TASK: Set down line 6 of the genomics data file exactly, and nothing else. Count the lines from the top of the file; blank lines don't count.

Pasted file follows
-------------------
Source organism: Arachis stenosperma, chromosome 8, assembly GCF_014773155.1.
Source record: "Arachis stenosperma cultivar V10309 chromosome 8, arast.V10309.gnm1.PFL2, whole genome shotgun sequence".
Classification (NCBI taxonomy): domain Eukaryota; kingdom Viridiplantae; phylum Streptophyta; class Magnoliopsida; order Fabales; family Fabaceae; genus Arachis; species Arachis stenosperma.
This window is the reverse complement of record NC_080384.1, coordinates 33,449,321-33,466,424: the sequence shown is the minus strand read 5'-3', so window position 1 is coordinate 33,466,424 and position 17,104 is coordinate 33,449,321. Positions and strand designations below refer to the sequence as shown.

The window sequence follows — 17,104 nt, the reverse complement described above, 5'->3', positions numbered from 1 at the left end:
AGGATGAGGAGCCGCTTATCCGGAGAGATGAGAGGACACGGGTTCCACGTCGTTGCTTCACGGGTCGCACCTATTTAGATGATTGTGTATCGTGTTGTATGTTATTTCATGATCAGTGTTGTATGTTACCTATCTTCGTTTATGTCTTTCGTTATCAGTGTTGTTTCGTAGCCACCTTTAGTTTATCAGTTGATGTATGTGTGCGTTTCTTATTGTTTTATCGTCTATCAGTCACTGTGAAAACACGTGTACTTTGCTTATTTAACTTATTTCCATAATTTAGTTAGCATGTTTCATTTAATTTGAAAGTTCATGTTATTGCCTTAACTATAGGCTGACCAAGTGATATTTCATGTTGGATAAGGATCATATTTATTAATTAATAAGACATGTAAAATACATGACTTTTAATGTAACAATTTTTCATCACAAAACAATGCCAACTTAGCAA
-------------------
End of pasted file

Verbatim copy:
AGGATGAGGAGCCGCTTATCCGGAGAGATGAGAGGACACGGGTTCCACGTCGTTGCTTCACGGGTCGCACCTATTTAGATGATTGTGTATCGTGTTGTATGTTATTTCATGATCAGTGTTGTATGTTACCTATCTTCGTTTATGTCTTTCGTTATCAGTGTTGTTTCGTAGCCACCTTTAGTTTATCAGTTGATGTATGTGTGCGTTTCTTATTGTTTTATCGTCTATCAGTCACTGTGAAAACACGTGTACTTTGCTTATTTAACTTATTTCCATAATTTAGTTAGCATGTTTCATTTAATTTGAAAGTTCATGTTATTGCCTTAACTATAGGCTGACCAAGTGATATTTCATGTTGGATAAGGATCATATTTATTAATTAATAAGACATGTAAAATACATGACTTTTAATGTAACAATTTTTCATCACAAAACAATGCCAACTTAGCAA